As we approach the self-immolation known as "The Sequester," I find myself thinking about a woman in West Africa, asking people, "Would you like to buy a pen?"
She was a middle-aged woman, wearing a bright-colored dress. Judging by wear and tear, it may have been the only dress she owned.
She was standing on the steps in front of a small department store, which was selling pens by the dozen. She repeated softly, in French, to passers-by, "Voulez-vous acheter une plume?" And she held up a pen.
I didn't need a pen, but I did need to know what she was up to. I asked her how much her pen cost. She quoted a fair price. I gave her that much, plus some more. She gave me a pen that I didn't need. And she had enough money to eat something that day. Or so she said, en francais.
Back to "The Sequester," the 12% budget cut for the military (leaving aside soldier pay and benefits), and the 9% budget cut for other federal programs (leaving aside Medicare and Social Security). Opponents of The Sequester are focusing on the military cuts. Their theory seems to be that the American public has been signing blank checks made out to "DoD" for so long that there is no way that we'll stop now. Or maybe they think that we will subliminally translate the words "defense cuts" into "some crazy Arab is going to blow me up" without anyone actually having to say that, much less make the case for it.
I have a nodding acquaintance with polling, so I understand that foreign aid might be the least popular federal program right now, second only to black helicopters. But our immunization program alone saves three million lives each year. Our emergency food assistance program fed more than 66 million starving people last year. Possibly including the lady who sold me that pen.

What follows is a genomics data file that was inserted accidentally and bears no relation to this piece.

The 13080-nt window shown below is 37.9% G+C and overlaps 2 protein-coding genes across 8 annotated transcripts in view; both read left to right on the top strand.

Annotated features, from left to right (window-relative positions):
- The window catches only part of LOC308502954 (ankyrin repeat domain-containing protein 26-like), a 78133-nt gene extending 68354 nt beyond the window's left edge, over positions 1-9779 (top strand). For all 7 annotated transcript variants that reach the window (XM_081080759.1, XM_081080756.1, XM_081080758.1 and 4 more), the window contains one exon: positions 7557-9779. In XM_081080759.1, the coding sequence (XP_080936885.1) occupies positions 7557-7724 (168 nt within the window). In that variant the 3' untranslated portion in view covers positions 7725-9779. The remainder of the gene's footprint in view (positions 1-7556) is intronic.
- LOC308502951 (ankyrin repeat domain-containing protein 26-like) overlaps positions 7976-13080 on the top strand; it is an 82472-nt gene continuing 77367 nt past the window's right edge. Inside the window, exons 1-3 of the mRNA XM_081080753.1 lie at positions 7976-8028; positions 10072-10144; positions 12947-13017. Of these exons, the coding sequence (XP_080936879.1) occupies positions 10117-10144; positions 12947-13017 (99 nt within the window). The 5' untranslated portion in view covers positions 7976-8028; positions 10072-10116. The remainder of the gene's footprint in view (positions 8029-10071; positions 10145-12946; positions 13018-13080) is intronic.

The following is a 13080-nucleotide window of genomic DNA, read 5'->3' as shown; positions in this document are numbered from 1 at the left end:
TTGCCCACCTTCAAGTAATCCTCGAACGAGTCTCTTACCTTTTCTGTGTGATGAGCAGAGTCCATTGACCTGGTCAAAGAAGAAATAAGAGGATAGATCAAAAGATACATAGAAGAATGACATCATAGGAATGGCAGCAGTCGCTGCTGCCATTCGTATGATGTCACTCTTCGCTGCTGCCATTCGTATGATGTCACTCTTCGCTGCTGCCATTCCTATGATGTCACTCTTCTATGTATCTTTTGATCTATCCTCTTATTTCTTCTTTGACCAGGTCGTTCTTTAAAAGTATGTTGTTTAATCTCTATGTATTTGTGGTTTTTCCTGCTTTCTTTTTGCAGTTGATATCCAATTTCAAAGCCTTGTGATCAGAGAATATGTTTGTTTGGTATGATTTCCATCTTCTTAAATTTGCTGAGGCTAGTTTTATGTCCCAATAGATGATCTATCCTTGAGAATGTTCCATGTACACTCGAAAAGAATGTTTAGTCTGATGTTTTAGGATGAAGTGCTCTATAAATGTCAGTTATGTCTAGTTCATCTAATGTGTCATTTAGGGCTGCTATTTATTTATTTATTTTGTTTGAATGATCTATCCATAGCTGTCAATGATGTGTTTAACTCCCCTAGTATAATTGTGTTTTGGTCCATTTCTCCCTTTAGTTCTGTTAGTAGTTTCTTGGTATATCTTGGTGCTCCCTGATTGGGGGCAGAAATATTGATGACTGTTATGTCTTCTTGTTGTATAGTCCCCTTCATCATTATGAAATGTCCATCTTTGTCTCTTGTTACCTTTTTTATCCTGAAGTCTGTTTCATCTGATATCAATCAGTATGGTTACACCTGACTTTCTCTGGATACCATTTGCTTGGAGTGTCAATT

And the total cost of all that food was equal to one-sixteenth of a new aircraft carrier. In fact, for the cost of one aircraft carrier, we could feed every hungry person in the entire world.
So let's see. A nine percent cut in the foreign aid budget means that six million more people go hungry. And American taxpayers save 44 cents a month. Not even enough to buy one hamburger.
Further translating this into Americanese, give some thought as to what The Sequester will do to the food stamp program, or the Low-Income Home Energy Assistance Program. A lot of Americans will be going to bed cold and hungry.
I know that I will never see that lady with the pen again. Even though I remember her, she probably doesn't remember me - if she is still alive. She is not going to vote for me, and she is not going to contribute to my next campaign. Nor will her relatives, nor will her friends. I'm not sure why I cared whether or not she was hungry, but I did, and I do. It's just part of being human, I guess.